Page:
We started Melanated last February. I told the idea to my show director that there were no shows specifically run by Black people that only featured Black entertainers. I wanted to do this show for a night and she said, Why don’t we do it once a week for the whole month? The first show happens, and it’s a sold out crowd, and [my director] comes back and says we should do this every month. So I sucked it up and here we are a year later.

Melanated is the only fully Black show in all of the state. It’s a horrible marketing tool and not something I want to promote, but it is just a fact. It amazes me that we are the 13th largest city in America and there’s nothing here that’s fully focused on Black entertainers. The name also comes from Janelle Monae; she says she’s highly melanated and I said, that works.

Photos by Chay Creates LLC (left) and Bridget Caswell (right)
Photos by Chay Creates LLC (left) and Bridget Caswell (right)
Photos by Chay Creates LLC (left) and Bridget Caswell (right)

You refer to yourself as a drag creature, as opposed to drag queen or king…

This is actually the first time I’m making this public. I am in this place where I want to separate the alternative creature from who this melanated goddess or whatever is. DaCultyre is definitely the person who runs Melanated and then Robyn is this drag creature that is out of this world and really loves punk and alternative music. And both intertwine to make Robyn DaCultyre.

You also do pageants. Tell me about that.

In 2020 I was appointed by Nina West, who is from Columbus, as the representative from Ohio for National Entertainer of the Year in Louisville, Kentucky. I placed ninth out of 13 contestants and I really fell in love with the system and fell in love with the pageantry and loved the idea of reigning and being different. I want to show that we as alternative performers, as bearded performers, you can come into these systems and shake things up.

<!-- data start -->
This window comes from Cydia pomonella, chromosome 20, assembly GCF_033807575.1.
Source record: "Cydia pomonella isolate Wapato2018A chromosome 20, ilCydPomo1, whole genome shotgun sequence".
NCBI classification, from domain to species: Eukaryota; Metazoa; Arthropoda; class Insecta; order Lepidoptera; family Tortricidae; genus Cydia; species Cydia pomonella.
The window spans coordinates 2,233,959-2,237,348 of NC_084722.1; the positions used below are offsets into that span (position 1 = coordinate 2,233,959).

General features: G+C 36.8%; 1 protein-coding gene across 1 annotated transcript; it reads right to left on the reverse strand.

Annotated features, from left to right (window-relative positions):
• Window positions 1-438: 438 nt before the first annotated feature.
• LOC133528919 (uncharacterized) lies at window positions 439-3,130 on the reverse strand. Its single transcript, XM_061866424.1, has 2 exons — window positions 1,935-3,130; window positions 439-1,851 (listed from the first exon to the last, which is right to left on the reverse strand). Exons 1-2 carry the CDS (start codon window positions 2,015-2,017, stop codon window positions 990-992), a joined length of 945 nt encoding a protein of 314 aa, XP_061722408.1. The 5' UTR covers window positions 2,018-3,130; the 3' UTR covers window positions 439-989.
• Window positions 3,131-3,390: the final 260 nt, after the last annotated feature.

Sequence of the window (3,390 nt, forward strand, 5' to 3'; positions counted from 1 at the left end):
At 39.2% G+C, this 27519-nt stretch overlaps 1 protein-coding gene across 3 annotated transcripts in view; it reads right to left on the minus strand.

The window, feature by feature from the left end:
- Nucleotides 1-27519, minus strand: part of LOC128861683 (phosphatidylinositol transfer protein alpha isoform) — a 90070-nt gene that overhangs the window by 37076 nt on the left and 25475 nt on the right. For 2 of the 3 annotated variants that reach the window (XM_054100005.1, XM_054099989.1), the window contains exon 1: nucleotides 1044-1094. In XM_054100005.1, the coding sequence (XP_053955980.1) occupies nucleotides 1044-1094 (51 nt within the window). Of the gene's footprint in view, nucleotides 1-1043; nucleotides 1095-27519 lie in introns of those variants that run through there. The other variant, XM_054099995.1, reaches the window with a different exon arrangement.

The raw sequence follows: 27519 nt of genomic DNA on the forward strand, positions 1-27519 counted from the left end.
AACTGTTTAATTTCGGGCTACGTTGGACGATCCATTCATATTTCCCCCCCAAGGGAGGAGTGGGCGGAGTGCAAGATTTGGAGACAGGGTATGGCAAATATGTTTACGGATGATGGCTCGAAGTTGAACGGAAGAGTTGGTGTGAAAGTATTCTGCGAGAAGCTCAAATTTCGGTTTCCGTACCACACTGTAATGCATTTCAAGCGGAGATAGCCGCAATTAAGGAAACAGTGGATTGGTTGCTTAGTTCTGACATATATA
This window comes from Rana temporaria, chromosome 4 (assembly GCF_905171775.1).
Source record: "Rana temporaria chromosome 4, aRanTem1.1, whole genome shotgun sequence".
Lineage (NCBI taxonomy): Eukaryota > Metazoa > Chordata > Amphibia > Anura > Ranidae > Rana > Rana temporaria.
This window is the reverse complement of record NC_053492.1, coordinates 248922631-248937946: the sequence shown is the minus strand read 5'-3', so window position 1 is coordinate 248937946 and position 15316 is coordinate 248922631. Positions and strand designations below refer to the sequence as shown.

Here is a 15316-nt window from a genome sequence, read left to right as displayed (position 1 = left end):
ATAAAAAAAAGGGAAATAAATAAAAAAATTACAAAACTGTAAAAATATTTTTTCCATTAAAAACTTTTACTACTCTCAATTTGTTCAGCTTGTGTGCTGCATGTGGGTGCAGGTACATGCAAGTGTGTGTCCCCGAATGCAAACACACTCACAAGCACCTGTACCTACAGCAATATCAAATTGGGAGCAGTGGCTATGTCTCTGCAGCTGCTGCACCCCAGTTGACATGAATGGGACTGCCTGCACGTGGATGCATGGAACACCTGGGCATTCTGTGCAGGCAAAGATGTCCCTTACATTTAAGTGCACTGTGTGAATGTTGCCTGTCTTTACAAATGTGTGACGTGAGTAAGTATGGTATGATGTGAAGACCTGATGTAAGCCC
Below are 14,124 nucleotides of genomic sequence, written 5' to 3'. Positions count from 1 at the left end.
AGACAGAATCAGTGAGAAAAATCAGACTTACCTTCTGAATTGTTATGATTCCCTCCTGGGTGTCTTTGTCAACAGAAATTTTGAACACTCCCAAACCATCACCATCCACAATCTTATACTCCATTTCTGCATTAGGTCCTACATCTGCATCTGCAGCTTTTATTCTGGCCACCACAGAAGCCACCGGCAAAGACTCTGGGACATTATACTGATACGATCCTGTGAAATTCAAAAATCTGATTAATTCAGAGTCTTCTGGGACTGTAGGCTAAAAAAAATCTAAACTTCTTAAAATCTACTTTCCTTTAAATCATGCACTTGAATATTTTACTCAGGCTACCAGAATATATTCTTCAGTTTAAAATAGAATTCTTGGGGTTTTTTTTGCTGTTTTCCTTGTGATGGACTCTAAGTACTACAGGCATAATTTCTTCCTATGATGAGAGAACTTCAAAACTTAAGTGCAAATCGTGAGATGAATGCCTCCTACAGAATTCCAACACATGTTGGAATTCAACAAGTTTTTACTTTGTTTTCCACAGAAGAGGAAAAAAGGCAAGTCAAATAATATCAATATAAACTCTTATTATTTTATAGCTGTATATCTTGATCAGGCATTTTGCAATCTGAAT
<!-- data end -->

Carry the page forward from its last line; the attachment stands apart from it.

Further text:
Is there a uniquely “Ohio” style of drag?

No, and I think that’s one of the things that makes it so amazing is that everyone has their own unique style, and it’s all pretty much accepted. I started as a performer and a drag creature and there was space that was afforded to me and I transitioned to more glamor and pageantry and that’s afforded to me as well. I’ve been a bearded entertainer for a year now. The cool thing about Ohio is that there is literally a place for everyone.

I think I have everything I need. Is there anything else I didn’t ask you about that you want to bring up, or‚Ķ

I don’t think so. Are there any generic questions you haven’t asked?

Generic questions‚ĶI think I asked all of them already [laughs]. I like to ask what you’d be doing if you weren’t doing drag?

It’s a great question. I have a day job that is very demanding so I need drag to get away. I’m also very creative and artistic. I used to do web design and all these other things to pull into my creativity. Drag is the longest thing I’ve stuck with in all parts of my life, so I don’t think it’s going anywhere anytime soon.

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John deBary¬†is a drinks expert and writer. His first cocktail book,¬†Drink What You Want, is available now, and his next book,¬†Saved by the Bellini, is expected in early 2023. He is also the co-founder and president of the¬†Restaurant Workers’ Community Foundation, which is dedicated to improving the lives of hospitality industry professionals through advocacy, grant making, and impact investing.